The remaining stages in Ireland

Wednesday, 14th of September. I feel good again, the weather is much better, and I'm looking forward to cycle again tomorrow, but nevertheless now it's with the feeling of being on my way back home (what seems to be weird if I have a look on the map, but probably make sense if you have all the cycling in mind what I did since I left Bamberg). For nearly all stages I know my couchsurfing hosts right now, what also gives me a good feeling. I will not put more effort in the search, one will see how it works, hostels are okay, too – but I love to look forward to meet other couchsurfers.


View Larger Map
Once again this map shows the closest Google maps allows me to create…

Tuesday, September 13, 2011

A place to rest where one can be

Tuesday, 13th of September. Today is the first day where I feel generally okay again. I woke up early, awake, also it was sunny outside(!). The last days I felt terrible, was just down, ate all the time, felt exhausted, tired, flabby. Originally I had planed to stay for one night at Melanie's place but she offered me to stay as long as I want, so I'm still here, waiting for the storm to go away. And indeed, since this day it seems to become better. Thursday I will go on up to Castlebar, visiting my next host John, to whom I had contact from time to time as he was one of the people who said me welcome from the random request I made in Margate. So I'm looking forward to meet him finally. I also hope to see my towel again, that Allan has hopefully send early enough to his adress…

I think I wasn't a good couchsurfer the last days – one who is an enrichment for the others. I just felt down, depressed, bushed, cried a lot for no reason when I was alone. I was quiet, felt to be awkward. Just a boring person who's vegging out – most of the time in front of the computer. But this doesn't seem to bother Melanie. Her two boys are also just lovely – smart and sprightly. Melanie is doing a real good job as a mother. We had some very good talks, I took along what I could from her life story and once again about the question how to be happy without fulfilling society's requirements (and I still don't understand why this is rooted so deep inside of me…). I hope I could give a little bit back when teaching her some easy but impressive tricks on the guitar. And I hope she recognized how good all this did to me. Many thanks and much love. I'm still learning.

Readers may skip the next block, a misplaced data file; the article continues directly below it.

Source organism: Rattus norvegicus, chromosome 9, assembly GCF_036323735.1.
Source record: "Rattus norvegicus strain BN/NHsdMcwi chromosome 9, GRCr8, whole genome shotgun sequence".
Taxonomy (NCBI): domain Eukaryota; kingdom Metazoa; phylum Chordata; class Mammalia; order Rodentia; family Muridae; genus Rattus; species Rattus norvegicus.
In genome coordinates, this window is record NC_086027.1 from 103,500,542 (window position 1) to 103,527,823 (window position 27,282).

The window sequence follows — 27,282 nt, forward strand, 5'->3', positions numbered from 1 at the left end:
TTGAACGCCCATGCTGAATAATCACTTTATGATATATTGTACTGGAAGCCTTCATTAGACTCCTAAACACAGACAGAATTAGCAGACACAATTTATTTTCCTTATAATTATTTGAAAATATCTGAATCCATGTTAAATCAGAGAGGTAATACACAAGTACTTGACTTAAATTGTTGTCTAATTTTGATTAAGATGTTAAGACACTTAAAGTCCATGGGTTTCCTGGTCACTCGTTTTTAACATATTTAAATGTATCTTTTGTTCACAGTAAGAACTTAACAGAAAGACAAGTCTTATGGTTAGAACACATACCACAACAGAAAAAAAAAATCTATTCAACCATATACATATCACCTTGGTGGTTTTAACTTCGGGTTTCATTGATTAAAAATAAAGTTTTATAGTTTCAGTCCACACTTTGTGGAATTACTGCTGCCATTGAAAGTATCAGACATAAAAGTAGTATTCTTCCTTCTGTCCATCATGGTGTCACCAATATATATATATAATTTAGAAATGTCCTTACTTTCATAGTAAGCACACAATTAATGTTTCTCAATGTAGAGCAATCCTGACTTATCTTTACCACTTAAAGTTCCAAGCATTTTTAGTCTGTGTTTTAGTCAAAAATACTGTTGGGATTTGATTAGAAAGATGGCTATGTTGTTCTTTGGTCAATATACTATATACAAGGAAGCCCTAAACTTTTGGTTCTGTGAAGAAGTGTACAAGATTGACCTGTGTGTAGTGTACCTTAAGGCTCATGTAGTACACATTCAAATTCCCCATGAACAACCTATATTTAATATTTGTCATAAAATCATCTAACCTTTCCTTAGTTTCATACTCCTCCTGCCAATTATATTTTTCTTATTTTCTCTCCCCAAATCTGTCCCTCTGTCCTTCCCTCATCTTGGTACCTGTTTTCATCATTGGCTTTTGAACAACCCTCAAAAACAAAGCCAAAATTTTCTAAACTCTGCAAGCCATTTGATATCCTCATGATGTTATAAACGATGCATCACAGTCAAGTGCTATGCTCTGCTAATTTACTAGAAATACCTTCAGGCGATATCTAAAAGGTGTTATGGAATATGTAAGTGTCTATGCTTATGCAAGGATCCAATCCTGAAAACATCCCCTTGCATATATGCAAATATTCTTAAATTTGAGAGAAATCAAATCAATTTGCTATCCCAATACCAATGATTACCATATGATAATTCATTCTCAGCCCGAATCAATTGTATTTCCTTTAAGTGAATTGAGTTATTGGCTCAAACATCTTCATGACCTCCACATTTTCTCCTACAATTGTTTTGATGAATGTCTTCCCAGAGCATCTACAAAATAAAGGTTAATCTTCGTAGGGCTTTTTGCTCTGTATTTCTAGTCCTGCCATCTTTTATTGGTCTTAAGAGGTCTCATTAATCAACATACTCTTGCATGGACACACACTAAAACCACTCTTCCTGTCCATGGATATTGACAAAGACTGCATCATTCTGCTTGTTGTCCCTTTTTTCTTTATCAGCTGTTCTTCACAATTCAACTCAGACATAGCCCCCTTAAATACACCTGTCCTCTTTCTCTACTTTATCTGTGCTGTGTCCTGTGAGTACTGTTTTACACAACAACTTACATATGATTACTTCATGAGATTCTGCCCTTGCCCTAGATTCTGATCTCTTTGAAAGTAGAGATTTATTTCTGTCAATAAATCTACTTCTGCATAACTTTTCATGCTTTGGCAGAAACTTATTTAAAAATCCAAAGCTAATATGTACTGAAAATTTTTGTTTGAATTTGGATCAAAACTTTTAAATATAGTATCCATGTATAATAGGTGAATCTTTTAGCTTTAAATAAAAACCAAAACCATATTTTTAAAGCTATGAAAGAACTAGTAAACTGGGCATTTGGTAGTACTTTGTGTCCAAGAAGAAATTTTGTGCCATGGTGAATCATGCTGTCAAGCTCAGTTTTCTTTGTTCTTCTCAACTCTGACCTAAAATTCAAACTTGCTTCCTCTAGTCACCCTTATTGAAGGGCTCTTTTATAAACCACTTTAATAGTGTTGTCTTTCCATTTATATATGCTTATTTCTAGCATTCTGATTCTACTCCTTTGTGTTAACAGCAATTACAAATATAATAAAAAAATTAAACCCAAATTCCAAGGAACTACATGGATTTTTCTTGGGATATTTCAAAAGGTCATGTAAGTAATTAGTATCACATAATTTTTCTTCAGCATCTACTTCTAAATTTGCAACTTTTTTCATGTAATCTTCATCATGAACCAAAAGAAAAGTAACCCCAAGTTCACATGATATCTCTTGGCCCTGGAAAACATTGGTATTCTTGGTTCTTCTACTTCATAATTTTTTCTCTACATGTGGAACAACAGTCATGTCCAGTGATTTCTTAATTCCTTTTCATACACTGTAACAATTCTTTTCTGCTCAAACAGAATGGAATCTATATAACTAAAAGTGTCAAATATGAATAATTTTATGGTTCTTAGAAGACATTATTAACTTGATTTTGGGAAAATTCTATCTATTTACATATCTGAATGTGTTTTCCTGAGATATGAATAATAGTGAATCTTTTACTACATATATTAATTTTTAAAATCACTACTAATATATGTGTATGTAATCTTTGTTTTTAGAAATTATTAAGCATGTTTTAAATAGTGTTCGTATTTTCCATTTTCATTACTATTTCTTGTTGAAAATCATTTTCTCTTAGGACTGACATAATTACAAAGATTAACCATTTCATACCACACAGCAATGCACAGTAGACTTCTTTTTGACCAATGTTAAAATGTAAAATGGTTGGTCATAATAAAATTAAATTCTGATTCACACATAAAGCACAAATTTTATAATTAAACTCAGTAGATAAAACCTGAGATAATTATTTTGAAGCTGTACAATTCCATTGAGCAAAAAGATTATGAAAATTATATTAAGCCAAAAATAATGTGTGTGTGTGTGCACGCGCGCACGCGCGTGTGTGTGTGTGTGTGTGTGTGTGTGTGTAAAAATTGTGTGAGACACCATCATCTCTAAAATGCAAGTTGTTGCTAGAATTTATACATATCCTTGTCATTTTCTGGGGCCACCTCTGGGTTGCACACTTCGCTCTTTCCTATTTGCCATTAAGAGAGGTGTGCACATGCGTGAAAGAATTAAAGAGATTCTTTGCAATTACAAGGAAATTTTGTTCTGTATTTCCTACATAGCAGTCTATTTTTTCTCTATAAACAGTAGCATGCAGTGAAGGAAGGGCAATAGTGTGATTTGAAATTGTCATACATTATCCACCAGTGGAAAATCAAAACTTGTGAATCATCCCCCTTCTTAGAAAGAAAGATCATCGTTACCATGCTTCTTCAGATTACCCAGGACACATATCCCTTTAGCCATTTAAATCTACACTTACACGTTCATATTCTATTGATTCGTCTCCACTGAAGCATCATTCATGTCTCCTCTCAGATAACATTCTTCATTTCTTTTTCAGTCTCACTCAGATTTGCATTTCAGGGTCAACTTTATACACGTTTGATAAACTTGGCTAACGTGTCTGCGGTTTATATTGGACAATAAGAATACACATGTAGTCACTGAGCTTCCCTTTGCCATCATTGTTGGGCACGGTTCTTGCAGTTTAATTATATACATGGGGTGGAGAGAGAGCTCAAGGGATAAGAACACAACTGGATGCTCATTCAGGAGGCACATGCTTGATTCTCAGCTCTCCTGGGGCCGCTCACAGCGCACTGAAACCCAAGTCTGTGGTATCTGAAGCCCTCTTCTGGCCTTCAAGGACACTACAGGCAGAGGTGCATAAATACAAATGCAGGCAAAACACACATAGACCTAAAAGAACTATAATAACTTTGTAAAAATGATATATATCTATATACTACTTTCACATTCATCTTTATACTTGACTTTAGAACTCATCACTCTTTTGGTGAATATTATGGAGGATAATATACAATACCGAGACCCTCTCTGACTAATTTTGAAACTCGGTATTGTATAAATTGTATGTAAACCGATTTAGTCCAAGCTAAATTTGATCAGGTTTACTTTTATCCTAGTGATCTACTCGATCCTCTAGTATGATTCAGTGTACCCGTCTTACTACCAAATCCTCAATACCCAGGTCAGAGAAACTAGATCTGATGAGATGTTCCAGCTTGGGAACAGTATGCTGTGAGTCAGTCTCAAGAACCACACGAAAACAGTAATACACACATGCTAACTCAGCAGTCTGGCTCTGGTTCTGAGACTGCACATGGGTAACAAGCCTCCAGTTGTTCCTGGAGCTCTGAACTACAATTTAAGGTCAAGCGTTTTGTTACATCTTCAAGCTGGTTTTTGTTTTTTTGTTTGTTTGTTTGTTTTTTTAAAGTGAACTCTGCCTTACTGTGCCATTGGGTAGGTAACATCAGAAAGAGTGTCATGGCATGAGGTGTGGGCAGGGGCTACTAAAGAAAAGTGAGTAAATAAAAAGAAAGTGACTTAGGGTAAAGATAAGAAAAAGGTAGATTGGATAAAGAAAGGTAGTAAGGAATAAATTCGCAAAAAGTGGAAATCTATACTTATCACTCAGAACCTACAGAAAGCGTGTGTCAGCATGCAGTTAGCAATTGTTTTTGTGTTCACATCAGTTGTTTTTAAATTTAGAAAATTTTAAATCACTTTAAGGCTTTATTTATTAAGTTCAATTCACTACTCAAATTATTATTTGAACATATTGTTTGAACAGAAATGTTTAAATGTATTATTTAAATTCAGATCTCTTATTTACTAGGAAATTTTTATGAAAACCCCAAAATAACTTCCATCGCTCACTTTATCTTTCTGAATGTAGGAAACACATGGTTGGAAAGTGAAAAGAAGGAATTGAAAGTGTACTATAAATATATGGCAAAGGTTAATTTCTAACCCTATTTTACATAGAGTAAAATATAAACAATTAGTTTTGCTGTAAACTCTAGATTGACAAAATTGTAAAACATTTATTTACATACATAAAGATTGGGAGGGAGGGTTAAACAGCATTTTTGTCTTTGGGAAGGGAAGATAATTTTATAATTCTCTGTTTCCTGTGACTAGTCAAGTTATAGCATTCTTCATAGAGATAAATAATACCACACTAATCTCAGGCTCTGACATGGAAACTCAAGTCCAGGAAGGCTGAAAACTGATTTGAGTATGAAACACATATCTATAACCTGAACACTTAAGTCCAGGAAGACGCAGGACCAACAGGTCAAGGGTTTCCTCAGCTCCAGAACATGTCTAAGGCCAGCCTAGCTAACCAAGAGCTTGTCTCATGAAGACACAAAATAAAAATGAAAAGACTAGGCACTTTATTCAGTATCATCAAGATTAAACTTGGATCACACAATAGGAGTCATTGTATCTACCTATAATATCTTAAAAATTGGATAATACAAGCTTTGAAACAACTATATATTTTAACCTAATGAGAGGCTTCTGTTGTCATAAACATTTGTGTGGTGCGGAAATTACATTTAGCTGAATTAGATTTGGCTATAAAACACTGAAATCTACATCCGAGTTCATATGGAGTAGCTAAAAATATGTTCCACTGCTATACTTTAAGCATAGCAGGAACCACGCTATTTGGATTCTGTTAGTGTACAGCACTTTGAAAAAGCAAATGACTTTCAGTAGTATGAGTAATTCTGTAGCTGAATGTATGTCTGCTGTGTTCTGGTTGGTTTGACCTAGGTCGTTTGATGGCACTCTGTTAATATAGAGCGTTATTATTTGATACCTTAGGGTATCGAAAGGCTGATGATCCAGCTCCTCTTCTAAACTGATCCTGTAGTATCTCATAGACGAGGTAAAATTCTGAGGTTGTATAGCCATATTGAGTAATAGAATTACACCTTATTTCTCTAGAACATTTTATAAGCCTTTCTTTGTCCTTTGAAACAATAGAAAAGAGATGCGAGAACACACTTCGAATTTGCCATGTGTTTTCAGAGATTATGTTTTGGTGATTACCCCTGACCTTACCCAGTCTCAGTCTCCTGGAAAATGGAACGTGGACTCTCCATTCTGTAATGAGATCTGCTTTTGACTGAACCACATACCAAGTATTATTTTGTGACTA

A new landscape – but this can't help

Saturday, 10th of September. I left Galway with the feeling of escaping. I couldn't open my heart and my soul to the maybe or probably existing nice side of this town. To me it's just a symbol how fragile my world is. I first had to regenerate. But cycling the R 336 along the coast wasn't much better, it felt boring and soulless. One interesting thing was this so called craft village, very commercial and touristic but if it works, fair enough.

Once again I felt weary and couldn't really find into the cycling. But my edging of light was Melanie, my next host, who had answered so fast and nice to my request I sent from Aille River Hostel, that I knew this would be a warm and friendly place. When I left the straight way to west the landscape began to change, what was good. It also was very windy. This morning I had said to myself: Wind is okay but please no rain again, and so it came. I had sunny times, clouds and some more or less misty rain but nothing what sob you. But this day I had to learn, that it's much more easier to resist the rain than the wind if you are in it all the time.

When coming to Derryrush I decided not to cycle along the coast of the peninsula but to use a small road, because although it would be enough kilometres this day, I didn't trust the coast in this area and the wind had started to change into storm. This asphaltic path I now cycled was just like lost in the wide and power of nature. Those things frightened me, it's this Into the wild feeling. It's just too big, too powerful. It was an intense experience. In this area called Connemara Ireland has lost all it's green and remembered me much more of a mixture of Kansas (or what I think Kansas would be or once was or still is in The Wizard of Oz) and the German L√ľneburg Heath than Ireland.